“A US FDIC-insured industrial bank with a 59% ROE and a very low risk classification”
“JPMorgan and its competitors seem destined to amble along with returns on equity slightly above or below the 10 percent considered enough to cover a big bank’s cost of capital. Dimon’s outfit, for example, is expected to earn an average of 10.3 percent ROE for each of the next three years, according to Thomson Reuters”
The 59% ROE bank, is not publicly traded and is categorized as a “state industrial bank”. One can buy the holding company, which according to Insider Monkey is slowly but steadily being picked up by hedge funds. Steel Partners (SPLP) is a small cap conglomerate with low volume that may deter you from investing (let alone the market that is acting like a falling knife).
Steel Partners owns WebBank which is based in Utah. In my first research note for the year “Lending marketplaces grow up and get boring”, I introduced WebBank because they are very much involved in underwriting the loans of many US P2P platforms. Lending Club, Prosper and Paypal are major clients of WebBank. When a borrower qualifies on any of these platforms, the loan note is issued from WebBank and the loan proceeds, net of the origination fee, are passed onto the borrower.
It takes about 48hours for the platform to match this loan to investors / lenders that eventually end up funding the borrower. At that point, the platform can buy the loan note from WebBank and the funding is “transferred” to the lenders. Essentially, the regulatory license and the capital of the FDIC insured industrial bank is used for 48hours and then this capital is replenished. The high volume of origination, the high turnover rate, brought $46million in revenues this past year to WebBank. In the WSJ December article “Behind the Boom in Online Lending: A tiny Utah Bank”, it is emphasized that Webbank is a very lean operation of roughly 50 employees and $278million of capital that has been extremely profitable by focusing on this niche. Cross River bank in New Jersey is another FDIC insured institutions that is involved with multiple lending marketplace platforms. Felix Salmon, alludes to these behind the scenes relationships, as triangles or four-sided markets in his year end piece “Financial startups are getting an edge by growing up”
Who are these regulated entities and what is special about them, apart from the fact that they are operating behind the scenes and facilitating the growth of lending marketplaces? Why isn’t everybody else jumping into this business and what is their “raison d’être?”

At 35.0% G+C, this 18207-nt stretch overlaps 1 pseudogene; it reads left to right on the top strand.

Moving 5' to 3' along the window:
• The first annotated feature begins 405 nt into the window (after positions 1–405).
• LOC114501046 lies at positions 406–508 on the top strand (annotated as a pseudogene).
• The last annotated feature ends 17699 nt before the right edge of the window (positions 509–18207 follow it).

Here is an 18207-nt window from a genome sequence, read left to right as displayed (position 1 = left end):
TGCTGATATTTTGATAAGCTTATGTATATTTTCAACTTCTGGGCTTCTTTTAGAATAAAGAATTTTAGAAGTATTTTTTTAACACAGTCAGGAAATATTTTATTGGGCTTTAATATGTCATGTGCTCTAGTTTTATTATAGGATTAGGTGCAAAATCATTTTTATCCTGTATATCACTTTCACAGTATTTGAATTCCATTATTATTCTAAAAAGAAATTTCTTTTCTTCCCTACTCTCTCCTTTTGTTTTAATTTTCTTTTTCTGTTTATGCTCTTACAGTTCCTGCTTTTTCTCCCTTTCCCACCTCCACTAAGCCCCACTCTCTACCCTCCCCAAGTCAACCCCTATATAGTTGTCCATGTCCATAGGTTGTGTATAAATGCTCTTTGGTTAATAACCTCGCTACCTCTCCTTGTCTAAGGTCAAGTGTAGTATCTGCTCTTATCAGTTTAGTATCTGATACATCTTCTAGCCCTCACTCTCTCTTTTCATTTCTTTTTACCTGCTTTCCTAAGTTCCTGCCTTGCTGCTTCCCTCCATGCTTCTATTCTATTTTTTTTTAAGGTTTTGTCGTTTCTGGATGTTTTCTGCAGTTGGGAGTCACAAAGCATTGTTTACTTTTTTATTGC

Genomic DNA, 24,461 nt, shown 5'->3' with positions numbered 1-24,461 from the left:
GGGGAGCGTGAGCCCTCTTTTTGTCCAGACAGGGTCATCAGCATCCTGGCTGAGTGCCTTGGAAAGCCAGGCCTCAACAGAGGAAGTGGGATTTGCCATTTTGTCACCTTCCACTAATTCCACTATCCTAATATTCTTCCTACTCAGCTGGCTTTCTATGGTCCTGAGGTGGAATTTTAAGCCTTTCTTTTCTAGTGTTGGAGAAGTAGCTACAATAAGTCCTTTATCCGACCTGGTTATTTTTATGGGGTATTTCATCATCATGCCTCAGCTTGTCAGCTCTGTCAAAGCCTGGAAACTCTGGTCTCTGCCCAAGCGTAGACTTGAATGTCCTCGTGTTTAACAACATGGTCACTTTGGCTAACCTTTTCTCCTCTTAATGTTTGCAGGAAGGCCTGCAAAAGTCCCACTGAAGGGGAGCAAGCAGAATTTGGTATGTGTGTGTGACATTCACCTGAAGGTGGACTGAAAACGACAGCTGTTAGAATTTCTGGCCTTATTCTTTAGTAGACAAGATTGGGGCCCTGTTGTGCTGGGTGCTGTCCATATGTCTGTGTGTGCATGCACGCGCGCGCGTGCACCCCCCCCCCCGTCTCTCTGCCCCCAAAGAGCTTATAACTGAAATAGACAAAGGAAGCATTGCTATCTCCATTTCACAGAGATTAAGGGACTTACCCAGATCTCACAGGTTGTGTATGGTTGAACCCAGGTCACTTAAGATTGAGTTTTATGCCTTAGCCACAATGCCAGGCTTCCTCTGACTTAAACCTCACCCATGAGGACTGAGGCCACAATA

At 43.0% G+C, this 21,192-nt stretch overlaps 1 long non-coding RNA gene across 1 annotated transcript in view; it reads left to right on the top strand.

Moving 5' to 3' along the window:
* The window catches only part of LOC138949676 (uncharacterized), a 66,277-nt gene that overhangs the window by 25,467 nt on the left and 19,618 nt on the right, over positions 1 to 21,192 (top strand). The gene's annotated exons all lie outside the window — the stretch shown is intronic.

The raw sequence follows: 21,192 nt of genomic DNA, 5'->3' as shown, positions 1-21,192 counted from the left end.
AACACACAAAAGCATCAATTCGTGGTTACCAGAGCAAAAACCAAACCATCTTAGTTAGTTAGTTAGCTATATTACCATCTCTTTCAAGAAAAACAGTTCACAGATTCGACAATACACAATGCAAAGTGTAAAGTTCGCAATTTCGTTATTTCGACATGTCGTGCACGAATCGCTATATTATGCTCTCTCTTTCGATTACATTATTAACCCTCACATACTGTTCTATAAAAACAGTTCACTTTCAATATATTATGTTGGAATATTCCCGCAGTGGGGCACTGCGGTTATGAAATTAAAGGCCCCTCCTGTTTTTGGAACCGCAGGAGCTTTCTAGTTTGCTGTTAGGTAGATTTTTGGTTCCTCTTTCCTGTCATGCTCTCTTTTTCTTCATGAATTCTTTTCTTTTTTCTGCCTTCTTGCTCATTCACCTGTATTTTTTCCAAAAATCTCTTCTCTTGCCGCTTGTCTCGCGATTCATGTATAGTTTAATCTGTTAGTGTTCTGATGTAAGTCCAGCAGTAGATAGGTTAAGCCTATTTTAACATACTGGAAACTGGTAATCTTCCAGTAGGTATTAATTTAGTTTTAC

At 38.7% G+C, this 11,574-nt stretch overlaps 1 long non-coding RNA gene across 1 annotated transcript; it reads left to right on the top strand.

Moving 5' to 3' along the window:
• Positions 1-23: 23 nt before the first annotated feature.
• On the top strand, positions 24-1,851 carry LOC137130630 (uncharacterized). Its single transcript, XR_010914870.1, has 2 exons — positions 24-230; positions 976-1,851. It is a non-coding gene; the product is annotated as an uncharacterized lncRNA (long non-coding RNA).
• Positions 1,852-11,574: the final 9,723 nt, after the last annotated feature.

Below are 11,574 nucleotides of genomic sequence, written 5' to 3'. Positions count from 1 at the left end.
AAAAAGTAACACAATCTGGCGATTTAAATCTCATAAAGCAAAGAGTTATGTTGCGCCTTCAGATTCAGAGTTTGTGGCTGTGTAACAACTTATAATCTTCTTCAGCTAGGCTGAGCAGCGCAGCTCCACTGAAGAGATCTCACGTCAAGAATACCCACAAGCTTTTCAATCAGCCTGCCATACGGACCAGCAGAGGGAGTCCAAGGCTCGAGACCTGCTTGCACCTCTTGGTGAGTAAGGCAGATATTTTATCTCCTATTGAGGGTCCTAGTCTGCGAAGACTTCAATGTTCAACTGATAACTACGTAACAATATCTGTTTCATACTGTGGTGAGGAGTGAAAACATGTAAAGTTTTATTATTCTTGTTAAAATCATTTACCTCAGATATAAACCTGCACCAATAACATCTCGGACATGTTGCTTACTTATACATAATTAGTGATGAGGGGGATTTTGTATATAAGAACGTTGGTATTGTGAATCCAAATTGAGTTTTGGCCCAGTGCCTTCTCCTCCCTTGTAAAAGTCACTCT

Looking at a map of US states in which credit card companies are chartered, tells the back bone story. There are roughly half a dozen states that have NO Caps on interest rates charged on loans. Credit card companies have been positioning themselves in such states with no or lax usury laws. That has allowed them to issue credit cards to people in states with strict usury laws without having to comply to the caps in the state that the borrower resides. The roots of the concept of “usury”, dates back to the medieval times. It came about to address the prohibition of informal or black market loan-sharking. US States vary in terms of their laws about interest rate caps on loans, amount limits and qualifications of borrowers. Circumventing mechanisms for these cross-state complications, were already in place for P2P and marketplace lending platforms to simply mirror from the credit card industry.
Lending marketplaces have mirrored the incumbent credit card practices, to overcome the cross-state complexities of the US market. Pure Lending marketplaces and Paypal type of businesses, are neither FDIC insured, nor CFPD regulated but have been partnering with banks that provide them both with the necessary regulatory compliance and with cross-state match making ability. They have mirrored the old-fashioned credit card businesses practices, in order to be able to match lenders and investors from any state to a borrower in a state with strict usury laws.
The first hike in US interest rates has already been passed onto to the consumers (borrowers and lenders) on the lending marketplace platforms. Default risk is monitored as the macro economic environment becomes more jittery. However, the creepiest risk for the US lending marketplace businesses, looms in the US courts and state regulators.
The business practices of WebBank have been challenged already and are heading to the US Supreme court (to be decided this Spring). Regulators from the U.S. Treasury and California are looking into whether anyone is cutting corners in the origination business. WebBank, as a chartered bank is allowed to provide financing anywhere so long as it is consistent with it’s own state laws. However, once the loans are sold to the lending platform, there is a gray area that is on state-lawmakers radar screens. Lending Club, as a public entity, disclosed during last year’s earnings call in August that approximately 12.5% of their consumer loans may exceed state interest rate limits. Lending platforms would have to obtain state licenses to avoid any regulatory issues. As a result customer acquisition costs would rise.
Issues of loans on lending platforms that are exceeding the state usury limits of the borrower, can spill over and “hurt” the development of a secondary market for these loans and the growth of the securitization deals. Ratings agencies would consider pools of such loans of lesser quality in their valuation procedures. These types of regulatory risks are not reflected in the Texas Ratio.
Like This Post